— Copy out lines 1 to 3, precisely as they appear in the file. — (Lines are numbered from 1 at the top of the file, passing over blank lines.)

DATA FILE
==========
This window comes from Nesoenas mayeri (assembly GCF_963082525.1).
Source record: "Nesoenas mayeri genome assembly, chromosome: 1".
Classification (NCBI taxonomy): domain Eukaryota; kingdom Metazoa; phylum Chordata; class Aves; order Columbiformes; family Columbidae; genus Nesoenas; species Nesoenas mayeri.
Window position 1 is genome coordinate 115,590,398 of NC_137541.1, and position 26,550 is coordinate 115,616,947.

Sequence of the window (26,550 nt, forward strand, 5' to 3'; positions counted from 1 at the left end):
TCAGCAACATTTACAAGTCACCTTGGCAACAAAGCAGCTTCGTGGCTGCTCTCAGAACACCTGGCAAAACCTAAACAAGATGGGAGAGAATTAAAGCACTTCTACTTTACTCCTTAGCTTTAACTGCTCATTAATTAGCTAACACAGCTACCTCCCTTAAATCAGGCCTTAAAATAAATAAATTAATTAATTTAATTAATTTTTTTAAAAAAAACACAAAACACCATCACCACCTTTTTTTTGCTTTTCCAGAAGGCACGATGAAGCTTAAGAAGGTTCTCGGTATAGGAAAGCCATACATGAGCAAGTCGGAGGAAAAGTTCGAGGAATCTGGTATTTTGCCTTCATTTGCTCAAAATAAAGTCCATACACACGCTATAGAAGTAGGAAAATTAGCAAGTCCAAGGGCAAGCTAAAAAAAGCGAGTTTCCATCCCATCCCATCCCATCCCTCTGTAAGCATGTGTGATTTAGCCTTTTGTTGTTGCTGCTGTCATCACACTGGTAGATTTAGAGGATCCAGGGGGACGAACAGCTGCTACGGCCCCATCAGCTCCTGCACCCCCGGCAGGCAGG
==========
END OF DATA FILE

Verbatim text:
This window comes from Nesoenas mayeri (assembly GCF_963082525.1).
Source record: "Nesoenas mayeri genome assembly, chromosome: 1".
Classification (NCBI taxonomy): domain Eukaryota; kingdom Metazoa; phylum Chordata; class Aves; order Columbiformes; family Columbidae; genus Nesoenas; species Nesoenas mayeri.